- Why might I quote someone directly rather than summarize them?
- By quoting someone directly, you are giving an exact statement of what they said; quotes can be used for meanings and power. However, using quotes may be considered as “being lazy.” Summaries provide a short overview of the entire work, whether the work is big or small.
- What is the difference in quotations and italics?
- Quotations are used for small works like articles while italics are used for larger works like books.
- What is the first thing to know about a source?
- The author
- Where to get help for citing sources?
- The MLA website, Purdue Owl, and teachers
- What are three things that each annotation should include?
- Author, year published, and page numbers if necessary
- What is something I remember not on the quiz?
- The fake outline for our annotated paper
- Why might I quote someone directly rather than summarize them?
- Caleb Jones explains that people who do not go into nature are “cowardly.” Although the word cowardly is too strong here, I do think we all could use more nature.
- In the works cited entries, small works get put in “quotations” while large works are in italics.
- The first thing you need to know about a source is the first and last names of the authors. The first time you introduce an author, you’re going to use their full name. After that, use their last name.
- You can receive help with citations from Purdue Owl, library, teachers, and Easy Bib (citation machine).
- You need the author, title, date, and sometimes journals with numbers. For a source, you will always need a citation, summary, and evaluation.
- Given a topic in January: the apocalyptic event
- Narrow this topic: health care in the apocalypse
- In high school, you have your thesis first and then you look up sources that support that. This creates a confirmation bias!
- Mock example
- Extreme tourism: my topic
- I do research and read different types of sources and then we create the hypothesis.
- Hypothesis: Using extreme tourism to become famous online is an insult to the people who have survived the disaster.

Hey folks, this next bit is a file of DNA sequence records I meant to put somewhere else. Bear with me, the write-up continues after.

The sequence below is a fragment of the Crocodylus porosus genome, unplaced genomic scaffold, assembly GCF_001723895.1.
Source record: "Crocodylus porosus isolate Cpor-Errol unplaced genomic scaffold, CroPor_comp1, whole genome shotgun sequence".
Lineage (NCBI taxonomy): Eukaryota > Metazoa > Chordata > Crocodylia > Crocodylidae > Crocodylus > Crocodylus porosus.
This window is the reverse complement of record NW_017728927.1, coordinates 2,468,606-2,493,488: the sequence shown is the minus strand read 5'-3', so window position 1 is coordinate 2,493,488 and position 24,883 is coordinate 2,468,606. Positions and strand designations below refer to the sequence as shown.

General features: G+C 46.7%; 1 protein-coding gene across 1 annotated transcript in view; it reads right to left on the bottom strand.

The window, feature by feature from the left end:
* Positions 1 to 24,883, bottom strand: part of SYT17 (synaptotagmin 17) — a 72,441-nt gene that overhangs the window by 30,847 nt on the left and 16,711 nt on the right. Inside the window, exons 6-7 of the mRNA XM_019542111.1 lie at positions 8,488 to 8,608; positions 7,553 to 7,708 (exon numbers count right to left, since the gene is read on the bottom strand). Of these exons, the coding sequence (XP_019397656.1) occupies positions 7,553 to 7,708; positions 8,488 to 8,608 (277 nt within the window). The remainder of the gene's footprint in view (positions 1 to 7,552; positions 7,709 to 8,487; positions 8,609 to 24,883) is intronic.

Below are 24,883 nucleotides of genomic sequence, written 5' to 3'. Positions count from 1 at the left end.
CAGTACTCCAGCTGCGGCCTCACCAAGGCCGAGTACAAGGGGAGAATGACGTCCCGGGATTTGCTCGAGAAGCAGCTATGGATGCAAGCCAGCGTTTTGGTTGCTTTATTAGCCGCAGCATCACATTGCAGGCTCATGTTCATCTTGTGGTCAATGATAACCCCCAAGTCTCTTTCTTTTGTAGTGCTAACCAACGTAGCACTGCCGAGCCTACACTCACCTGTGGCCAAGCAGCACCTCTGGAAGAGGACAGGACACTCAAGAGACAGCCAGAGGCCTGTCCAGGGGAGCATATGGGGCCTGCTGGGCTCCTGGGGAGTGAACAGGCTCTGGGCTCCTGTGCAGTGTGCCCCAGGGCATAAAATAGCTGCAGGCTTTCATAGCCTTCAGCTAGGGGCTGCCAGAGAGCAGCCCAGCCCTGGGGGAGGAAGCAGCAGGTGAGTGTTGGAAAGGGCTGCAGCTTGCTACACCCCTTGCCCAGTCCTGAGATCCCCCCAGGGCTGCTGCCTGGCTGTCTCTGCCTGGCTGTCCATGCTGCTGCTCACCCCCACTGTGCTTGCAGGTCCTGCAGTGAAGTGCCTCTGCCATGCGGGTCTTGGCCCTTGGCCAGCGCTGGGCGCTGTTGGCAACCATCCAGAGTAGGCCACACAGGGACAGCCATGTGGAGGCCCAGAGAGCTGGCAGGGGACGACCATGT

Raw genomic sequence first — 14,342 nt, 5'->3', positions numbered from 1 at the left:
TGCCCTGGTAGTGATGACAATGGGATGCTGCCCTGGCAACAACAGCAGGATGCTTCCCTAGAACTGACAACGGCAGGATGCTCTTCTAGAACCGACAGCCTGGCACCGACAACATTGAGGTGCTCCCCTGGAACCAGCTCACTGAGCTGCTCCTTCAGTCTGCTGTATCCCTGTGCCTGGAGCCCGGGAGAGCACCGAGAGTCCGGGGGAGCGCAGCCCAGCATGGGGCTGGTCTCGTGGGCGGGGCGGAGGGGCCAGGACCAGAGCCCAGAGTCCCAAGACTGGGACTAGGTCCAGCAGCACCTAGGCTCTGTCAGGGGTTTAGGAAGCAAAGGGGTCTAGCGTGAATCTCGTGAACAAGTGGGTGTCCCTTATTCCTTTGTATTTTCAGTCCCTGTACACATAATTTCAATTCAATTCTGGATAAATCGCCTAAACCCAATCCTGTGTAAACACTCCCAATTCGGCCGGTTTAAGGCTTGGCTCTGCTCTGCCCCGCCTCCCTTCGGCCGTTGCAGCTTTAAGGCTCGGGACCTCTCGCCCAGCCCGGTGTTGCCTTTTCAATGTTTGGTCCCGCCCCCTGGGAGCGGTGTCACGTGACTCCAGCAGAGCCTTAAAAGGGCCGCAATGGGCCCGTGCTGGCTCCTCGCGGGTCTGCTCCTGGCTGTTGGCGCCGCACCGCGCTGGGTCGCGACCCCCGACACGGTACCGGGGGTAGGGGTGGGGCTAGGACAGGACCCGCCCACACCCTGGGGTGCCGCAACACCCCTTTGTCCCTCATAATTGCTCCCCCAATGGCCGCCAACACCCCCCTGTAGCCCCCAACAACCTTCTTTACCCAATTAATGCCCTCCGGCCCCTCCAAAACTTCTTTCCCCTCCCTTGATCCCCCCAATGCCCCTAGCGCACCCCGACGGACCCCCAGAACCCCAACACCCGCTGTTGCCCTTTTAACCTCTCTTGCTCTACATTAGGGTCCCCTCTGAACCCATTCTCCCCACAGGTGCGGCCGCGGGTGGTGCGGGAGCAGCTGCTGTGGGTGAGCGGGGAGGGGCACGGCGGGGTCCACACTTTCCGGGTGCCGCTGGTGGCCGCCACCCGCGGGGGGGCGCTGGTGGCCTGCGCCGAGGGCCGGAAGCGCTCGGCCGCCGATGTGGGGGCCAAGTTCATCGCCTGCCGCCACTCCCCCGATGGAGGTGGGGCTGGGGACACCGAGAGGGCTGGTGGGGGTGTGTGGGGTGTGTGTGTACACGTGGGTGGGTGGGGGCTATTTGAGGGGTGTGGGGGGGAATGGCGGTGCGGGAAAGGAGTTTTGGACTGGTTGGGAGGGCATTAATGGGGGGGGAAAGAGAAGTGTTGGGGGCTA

- Thesis: In this project, a set of Instagram photos I found online illustrated my main point: that extreme tourism, especially done right after the event, is disrespectful to the survivors.
- 10 sources: 5 should be from scholarly journals and 5 can be online
- Use pop culture texts.
- Topic: grieving after a disaster/setting up services
- In my first few pages, I want to share examples of grieving from the movies. One place fans grieved alongside their characters was in the film Avengers: Infinity War. This film features a group of heros who try to stop the evil Thanos from destroying half on humankind. In the conclusion to this film, most viewers were heartbroken when they saw Iron Man holding Spiderman, who disappeared into ash. Likewise, Captain America sank to his knees to see his best friend vanish before his eyes. These moments might be similar to ones we have experienced in disasters.
- Homework: find 2 pop culture texts and create annotations for them
- Chernobyl Diaries. Directed by Brad Parker, performances by _____ and ______, 2012, Amazon Prime, (insert link here)
- This film shows what happens to a group of young adults who travel to Chernobyl. The horror comes when they are stranded on site and begin to face the terrors within the buildings. Although this movie was not a hit, and although there are many predictable moments, I found the shots of the scenery most helpful to my upcoming research. The presence of a couple taking photos also gave me good ideas about what to write.
Smith, Thomas L., et al. “Protecting Critical Facilities,” vol. 82, no. 5, Civil Engineering. May 2012, pp. 52-57.
In “Protecting Critical Facilities,” the authors introduce their topic by describing the disastrous tornadoes from 2011. The main goal of this article is to discuss the necessary precautions and enhancements for important buildings such as hospitals. Topics such as available refuge areas, safe rooms, and vulnerability assessment are included as basic precautions; additionally, the authors discuss different levels of enhancements to assist buildings during times of environmental disasters.
I found this article significant as it discusses authentic events that affected numerous people. The article’s purpose is important as it raises awareness for safety and possible building enhancements, and it teaches people about these basic precautions. Although the article was published in 2012, it seems fairly relevant and not obsolete.
Falcone, Robert E., and Detty, Andrew. “Natural Disasters: Hospital Management,” vol. 32, no. 23, Emergency Medicine Reports. November 2015, pp. 1-27.
Throughout this article, Falcone and Detty share the origins of natural disasters such as tornadoes and earthquakes, and they discuss the effects and tragedies from each event. From crucial information gathered by surveys, the authors create preparations that should be taken by hospitals before a natural disaster.
This article is crucial for hospital safety during environmental disasters, and I found the most important section to be the lessons learned from past events. As the article was published in 2015, it is extremely current, and I enjoyed learning of the article’s purpose.
- Make a citation for Joanna Wolfe’s article.